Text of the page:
Dec. 14, 2020 -- The federal government is telling groups that are giving the Pfizer coronavirus vaccine to wait until later this month to inoculate people in long-term care facilities, despite a CDC recommendation that they be among the first to get the vaccine, CBS News reported.
CBS News said it obtained two Operation Warp Speed documents telling providers that the "earliest the program can turn on is Dec 21st." CBS News said the documents were produced by the Department of Health and Human Services with guidance from CVS and Walgreens, the pharmacy chains responsible for vaccinating long-term care facility residents.
About 2.9 million doses of the vaccine shipped from warehouses on Sunday, and the first vaccinations are being given today. That means the vaccine would be available this week for use in nursing homes, where the mortality rate for COVID-19 is high.
U.S. Health and Human Services Secretary Alex Azar appeared Sunday on Face the Nation and was asked about timing for vaccinations. CBS News said it obtained the documents after the show aired.
In the interview, CBS’s Margaret Brennan said CVS said its workers would not give nursing home vaccinations until Dec. 21, “because the Trump administration told them to wait until that date. Why is the Trump administration asking nursing homes to wait?”
“We're not actually asking the nursing homes to wait,” Azar replied. “And we were able to have a really good discussion with CVS leadership about this misunderstanding that they had at the president's vaccine distribution summit. So I think we've gotten that all straightened out with them. And we'll be getting CVS and Walgreens vaccinating our nursing home people. A hundred -- almost 100% of our nursing homes have signed up with that program for a turnkey vaccination operation.”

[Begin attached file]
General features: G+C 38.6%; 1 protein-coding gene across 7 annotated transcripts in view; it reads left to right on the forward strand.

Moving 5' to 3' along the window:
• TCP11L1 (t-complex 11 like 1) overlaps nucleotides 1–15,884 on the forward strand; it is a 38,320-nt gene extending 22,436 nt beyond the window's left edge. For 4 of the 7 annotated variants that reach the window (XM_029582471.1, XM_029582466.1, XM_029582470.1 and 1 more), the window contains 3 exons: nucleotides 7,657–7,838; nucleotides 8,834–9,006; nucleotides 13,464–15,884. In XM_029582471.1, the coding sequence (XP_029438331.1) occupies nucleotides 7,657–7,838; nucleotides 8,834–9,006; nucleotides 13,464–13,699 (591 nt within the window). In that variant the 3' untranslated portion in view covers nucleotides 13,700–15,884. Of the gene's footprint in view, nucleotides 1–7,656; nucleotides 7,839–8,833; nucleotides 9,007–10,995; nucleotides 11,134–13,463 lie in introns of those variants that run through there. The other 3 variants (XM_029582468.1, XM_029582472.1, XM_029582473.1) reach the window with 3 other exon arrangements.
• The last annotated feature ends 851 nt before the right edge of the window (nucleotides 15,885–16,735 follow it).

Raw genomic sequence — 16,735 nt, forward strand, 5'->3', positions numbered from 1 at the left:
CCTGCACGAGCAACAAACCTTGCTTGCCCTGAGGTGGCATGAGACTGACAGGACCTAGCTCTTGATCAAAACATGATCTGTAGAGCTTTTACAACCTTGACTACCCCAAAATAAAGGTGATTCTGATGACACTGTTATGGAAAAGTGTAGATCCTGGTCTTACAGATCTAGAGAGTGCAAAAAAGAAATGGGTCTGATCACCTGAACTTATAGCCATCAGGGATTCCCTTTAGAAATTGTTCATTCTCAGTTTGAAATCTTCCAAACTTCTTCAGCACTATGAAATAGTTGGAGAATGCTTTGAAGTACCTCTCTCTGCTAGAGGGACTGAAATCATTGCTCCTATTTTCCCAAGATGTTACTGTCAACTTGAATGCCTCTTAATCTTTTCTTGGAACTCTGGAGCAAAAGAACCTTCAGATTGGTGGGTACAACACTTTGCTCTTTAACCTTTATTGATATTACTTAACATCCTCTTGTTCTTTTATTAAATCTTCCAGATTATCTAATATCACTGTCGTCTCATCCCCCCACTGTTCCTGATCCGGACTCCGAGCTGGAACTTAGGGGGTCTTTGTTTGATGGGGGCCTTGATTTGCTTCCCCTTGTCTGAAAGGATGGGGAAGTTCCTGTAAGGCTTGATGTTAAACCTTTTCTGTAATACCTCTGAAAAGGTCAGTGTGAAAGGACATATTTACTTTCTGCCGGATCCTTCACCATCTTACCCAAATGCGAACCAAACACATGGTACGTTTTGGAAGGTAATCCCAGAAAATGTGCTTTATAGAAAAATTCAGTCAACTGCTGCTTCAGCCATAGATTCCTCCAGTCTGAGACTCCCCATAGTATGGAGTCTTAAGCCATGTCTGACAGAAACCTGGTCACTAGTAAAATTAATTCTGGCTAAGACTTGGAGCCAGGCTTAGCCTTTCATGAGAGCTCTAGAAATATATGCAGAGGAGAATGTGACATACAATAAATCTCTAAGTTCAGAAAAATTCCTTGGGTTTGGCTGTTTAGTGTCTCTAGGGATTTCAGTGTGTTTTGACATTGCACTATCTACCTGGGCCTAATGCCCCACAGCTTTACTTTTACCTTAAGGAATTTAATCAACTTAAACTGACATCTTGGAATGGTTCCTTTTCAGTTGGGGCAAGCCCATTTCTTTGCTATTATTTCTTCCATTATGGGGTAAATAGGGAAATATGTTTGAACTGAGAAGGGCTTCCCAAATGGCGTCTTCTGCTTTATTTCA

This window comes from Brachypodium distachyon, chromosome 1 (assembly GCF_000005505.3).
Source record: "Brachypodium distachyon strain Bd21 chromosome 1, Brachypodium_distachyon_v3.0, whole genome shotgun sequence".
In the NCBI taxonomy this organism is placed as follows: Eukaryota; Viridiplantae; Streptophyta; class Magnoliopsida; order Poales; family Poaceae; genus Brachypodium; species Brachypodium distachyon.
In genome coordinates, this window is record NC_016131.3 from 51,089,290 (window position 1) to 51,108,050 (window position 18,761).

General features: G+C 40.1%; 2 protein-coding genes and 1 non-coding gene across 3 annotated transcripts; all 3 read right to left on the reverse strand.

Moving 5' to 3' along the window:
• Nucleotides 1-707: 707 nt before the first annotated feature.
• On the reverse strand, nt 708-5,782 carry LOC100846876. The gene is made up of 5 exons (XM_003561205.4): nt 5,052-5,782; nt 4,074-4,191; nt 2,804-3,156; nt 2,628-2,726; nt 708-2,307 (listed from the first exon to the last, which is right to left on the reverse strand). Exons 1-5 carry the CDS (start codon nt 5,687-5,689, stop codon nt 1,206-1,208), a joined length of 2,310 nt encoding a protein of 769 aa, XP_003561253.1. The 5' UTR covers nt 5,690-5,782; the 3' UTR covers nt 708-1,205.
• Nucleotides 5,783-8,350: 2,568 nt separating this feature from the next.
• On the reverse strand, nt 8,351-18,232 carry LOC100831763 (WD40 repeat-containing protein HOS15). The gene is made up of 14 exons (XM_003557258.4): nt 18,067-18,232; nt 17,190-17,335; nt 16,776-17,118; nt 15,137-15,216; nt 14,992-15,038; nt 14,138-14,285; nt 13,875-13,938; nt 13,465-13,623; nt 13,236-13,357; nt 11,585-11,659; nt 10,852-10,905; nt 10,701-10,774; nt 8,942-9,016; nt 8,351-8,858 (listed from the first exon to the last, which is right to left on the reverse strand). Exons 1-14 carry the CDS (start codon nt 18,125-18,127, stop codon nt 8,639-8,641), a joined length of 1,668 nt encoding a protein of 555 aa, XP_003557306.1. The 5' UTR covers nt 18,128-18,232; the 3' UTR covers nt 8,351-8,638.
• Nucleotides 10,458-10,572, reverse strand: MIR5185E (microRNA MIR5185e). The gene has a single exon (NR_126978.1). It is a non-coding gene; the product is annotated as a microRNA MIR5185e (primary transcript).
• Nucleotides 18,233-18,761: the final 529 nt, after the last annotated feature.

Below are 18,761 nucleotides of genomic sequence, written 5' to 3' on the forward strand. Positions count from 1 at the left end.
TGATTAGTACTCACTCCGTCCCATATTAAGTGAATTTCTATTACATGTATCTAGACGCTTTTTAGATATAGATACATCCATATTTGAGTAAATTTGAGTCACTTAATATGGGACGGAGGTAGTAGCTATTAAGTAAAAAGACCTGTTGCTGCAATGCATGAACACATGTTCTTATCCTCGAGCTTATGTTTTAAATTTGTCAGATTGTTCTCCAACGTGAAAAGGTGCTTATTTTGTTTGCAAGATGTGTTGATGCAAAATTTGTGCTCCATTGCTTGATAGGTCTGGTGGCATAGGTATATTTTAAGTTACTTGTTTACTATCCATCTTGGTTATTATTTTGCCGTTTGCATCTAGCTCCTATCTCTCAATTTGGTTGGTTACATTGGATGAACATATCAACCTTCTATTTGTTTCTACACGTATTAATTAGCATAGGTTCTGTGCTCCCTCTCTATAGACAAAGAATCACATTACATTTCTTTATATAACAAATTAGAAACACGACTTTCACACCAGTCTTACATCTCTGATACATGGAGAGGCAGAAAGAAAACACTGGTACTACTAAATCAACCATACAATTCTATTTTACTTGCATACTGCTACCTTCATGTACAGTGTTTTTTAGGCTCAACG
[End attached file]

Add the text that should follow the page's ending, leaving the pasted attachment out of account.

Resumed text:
Azar said nursing home vaccinations could start “any day,” and all nursing home residents could be vaccinated by Christmas.
But two sources have confirmed the delay.
Scott Gottlieb, MD, who was FDA commissioner in the Trump administration from 2017 to 2019, said the delay was caused by the need for nursing homes to obtain consent from residents or their families.
"It's a very costly delay,” he said on Face the Nation. “There [are] 50,000 new infections in nursing homes every week right now, probably more than that. And we know 20% of people in the nursing homes who are infected will succumb to the infection. So, there's a lot of death happening in these nursing homes.”
Gottlieb, who’s on Pfizer’s board of directors, said he estimated it would take about a week to get consent from the patients and about 3 weeks total for CVS and Walgreens to inoculate nursing home residents.
He said he didn’t know why Operation Warp Speed, the public-private program to quickly create and distribute a COVID-19 vaccine, didn’t get consent in advance.
Robert Garrett, the CEO of the New Jersey hospital system Hackensack Meridian Health, told Face the Nation the company was told nursing home vaccinations would start Dec. 21.
“I did hear the secretary's interview, but the latest information I have from CVS and Walgreens is that they would start on the week of the 21st,” Garrett said.
The states are setting priorities on who gets to receive the vaccine, but the CDC’s Advisory Committee for Immunization Practices (ACIP) advised that health care workers and residents of nursing homes and other residential care facilities should be first in line.